It's social justice week here at TU...a week i had been highly anticipating. Though i am on crutches, i had made the decision that that would not become a hindrance to sleeping outside in a box with about a hundred others who share the desire to gain an awareness throughout campus of those who don't have anything but a box to go home to at night. Then, i got sick. I was in the ER last night for the 3rd time this year due to breathing/asthma complications. Even so, there was a part of me that desperately still wanted to sleep outside. After a conversation with my roommate and a few others, and an analysis of the situation, i came to the conclusion that i would not stay outside. Frustrated, and lying in bed all day, I've had time to think about the decision and realized that to sleep outside while undergoing sickness and sore ankle would have been purely for selfish reasons. IF i was truly doing this to empathize, to gain awareness, then there is no need for me to sleep outside. Through the difficulty i am undergoing, trying to breathe, and trying to walk, i am experiencing a part of the pain that those on the street often deal with. I can empathize with that. I am uncomfortable, i have to spend most of my energy drawing a breath, i can't walk around easily, and i have to depend on others to help me through my days. So, I am learning to be empathetic to the pain, and sympathetic to those who don't have somewhere comfortable to go, don't have nebulizers to help draw a breath, crutches and golf cart to help them get around, and people to support them throughout their day. Ironically, my social justice week is the exact opposite of those living outside. The context of their day is lived as a the least of these, and the content of my day is lived as the least of these. Separately, we will never know what it is like, unless we are to experience it first hand. Put us together, and we have a community who is (somewhat) aware of the pain and the conditions and is ready to love in an entirely different way.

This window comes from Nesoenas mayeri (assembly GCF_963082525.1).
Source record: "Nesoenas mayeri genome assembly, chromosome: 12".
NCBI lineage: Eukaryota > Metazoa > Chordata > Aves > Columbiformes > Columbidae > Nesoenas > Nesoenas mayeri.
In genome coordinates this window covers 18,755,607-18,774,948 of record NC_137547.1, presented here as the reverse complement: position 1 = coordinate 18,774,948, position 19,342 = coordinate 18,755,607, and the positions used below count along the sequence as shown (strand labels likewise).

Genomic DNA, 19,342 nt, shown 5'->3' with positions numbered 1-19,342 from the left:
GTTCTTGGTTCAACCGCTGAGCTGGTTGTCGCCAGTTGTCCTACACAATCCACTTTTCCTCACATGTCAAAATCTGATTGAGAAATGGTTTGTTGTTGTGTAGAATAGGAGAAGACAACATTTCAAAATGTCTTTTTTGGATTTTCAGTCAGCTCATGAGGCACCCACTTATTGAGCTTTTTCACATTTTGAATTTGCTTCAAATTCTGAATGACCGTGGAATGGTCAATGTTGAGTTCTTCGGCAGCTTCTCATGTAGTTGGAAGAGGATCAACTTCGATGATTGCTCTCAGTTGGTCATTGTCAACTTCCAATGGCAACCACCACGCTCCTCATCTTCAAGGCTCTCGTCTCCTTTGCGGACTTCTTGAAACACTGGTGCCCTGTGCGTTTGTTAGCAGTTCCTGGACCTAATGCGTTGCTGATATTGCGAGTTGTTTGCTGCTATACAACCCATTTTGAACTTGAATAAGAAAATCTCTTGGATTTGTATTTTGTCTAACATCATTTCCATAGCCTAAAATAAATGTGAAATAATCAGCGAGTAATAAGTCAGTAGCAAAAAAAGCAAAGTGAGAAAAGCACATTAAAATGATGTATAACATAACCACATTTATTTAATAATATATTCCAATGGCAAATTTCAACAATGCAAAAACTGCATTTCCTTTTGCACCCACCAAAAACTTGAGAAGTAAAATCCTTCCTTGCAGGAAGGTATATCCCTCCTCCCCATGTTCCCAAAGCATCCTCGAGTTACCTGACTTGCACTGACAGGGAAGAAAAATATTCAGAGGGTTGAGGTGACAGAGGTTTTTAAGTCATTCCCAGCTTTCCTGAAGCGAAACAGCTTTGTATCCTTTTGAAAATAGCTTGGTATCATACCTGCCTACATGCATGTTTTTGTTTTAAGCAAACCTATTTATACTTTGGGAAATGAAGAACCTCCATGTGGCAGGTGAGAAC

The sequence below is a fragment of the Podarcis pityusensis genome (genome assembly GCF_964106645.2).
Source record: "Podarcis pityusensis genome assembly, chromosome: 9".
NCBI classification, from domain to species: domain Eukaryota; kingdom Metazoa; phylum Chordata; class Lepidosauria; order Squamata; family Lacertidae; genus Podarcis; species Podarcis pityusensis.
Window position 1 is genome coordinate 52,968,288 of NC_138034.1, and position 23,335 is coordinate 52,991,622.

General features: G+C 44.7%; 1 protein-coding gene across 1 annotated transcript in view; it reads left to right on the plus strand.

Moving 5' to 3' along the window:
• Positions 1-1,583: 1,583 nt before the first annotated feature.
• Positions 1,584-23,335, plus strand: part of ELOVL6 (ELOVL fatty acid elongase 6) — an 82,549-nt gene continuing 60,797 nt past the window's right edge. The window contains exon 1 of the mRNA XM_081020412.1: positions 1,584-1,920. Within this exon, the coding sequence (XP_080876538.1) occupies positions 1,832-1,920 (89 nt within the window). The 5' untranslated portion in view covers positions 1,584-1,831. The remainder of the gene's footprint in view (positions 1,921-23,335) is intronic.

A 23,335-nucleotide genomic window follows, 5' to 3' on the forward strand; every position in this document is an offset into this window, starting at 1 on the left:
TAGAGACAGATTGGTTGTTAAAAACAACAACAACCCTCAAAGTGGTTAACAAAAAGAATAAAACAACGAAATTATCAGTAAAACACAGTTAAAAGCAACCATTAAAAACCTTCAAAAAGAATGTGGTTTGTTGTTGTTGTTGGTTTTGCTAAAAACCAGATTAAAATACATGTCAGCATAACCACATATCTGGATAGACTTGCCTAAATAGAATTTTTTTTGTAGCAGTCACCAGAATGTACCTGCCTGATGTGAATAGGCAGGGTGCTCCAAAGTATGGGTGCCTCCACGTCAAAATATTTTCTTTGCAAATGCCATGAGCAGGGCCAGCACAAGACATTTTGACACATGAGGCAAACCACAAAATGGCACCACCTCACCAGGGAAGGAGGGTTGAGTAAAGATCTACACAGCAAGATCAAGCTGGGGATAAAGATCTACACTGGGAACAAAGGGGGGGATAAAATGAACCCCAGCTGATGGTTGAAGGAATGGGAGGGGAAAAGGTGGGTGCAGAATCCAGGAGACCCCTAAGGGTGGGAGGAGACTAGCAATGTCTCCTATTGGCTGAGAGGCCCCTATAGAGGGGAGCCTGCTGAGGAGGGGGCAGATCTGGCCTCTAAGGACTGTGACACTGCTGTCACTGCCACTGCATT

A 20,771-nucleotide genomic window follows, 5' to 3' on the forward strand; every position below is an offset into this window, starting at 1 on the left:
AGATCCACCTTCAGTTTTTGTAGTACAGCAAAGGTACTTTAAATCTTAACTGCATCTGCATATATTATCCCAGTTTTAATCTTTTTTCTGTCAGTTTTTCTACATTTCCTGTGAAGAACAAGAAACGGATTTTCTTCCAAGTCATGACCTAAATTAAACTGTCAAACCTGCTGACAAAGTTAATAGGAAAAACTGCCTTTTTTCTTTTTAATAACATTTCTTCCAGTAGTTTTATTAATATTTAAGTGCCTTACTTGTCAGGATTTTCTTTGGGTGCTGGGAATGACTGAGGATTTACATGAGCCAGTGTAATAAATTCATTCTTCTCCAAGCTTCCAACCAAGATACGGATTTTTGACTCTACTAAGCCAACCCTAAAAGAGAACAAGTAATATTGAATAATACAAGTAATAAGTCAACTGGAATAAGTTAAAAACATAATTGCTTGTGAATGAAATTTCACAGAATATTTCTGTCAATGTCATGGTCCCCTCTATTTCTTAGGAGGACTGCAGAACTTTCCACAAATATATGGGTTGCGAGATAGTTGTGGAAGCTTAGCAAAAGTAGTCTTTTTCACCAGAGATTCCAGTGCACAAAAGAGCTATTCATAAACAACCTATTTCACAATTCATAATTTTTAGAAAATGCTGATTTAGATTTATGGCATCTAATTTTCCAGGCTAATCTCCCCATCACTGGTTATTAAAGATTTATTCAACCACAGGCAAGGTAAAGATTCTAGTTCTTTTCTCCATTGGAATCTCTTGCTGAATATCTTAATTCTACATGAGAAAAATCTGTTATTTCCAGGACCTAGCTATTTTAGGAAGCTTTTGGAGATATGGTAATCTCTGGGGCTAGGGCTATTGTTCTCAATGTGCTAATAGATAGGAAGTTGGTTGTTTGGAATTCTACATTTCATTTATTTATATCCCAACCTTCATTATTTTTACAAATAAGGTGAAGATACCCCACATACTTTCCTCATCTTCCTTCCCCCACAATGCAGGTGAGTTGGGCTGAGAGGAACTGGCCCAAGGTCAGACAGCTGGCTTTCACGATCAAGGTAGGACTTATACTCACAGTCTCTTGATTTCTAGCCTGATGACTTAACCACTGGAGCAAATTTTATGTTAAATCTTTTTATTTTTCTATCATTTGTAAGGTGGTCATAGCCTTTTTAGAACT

Also, a thought from Donald Miller,that I'm trying to keep in mind (i think that we may be using the word "sympathetic" in a different way, perhaps he is using it more in the sense of pity)
"Somehow I had come to believe that because a person is in need, they are candidates for sympathy, not just charity. It was not that i wanted to buy her groceries, the government was already doing that. I wanted to buy her dignity. And yet, by judging her, I was the one taking her dignity away."
On an entirely different (and yet, not) note. I just finished 1000 Splendid Suns. (One can read 300 pages in a day if one cannot get out of bed). I'm still processing, quite a bit. Without giving away the heart wrenching plot, suffice it to say that this book was all too real.
At the end, Tariq, one of the main characters says that the war "may not be so bad in the end."
His wife, Laila, responds saying, "Not so bad? People dying? Women, children, old people? Homes destroyed again? Not so bad?...How can you say that Tariq?...You wouldn't know. You left when the Mujahadeen began fighting, remember? I'm the one who stayed behind. Me. I know war. I lost my parents to war. My parents, Tariq. And now to hear you say that war is not so bad?"
He answers, "I'm sorry Laila. I'm sorry. You're right. I'm sorry. Forgive me. What i meant was that maybe there will be hope at the other end of this war, that maybe for the first time in a long time...
She begins to think, it unfair, what she said to him--hadn't war taken his parents too?--and whatever had flared in her was softening already...She knows that he is probably right. She knows how his comment was intended. Maybe this is necessary. Maybe there will be hopewhen Bush's bombs stop falling. But she cannot bring herself to say it, not when what happened to Babi and Mammy is happening to someone now in Afghanistan, not when some unsuspecting girl or boy back home has just been orphaned by a rocket as she was. Laila cannot bring herself to say it. It's hard to rejoice. It seems hypocritical, perverse.
This book was powerful. You should read it. It was written by an Afghani born man. It is important to see things from the perspective of those who are going through a trial. That is why i support social justice week and Khaled Hosseini, and also why i recommend both to you.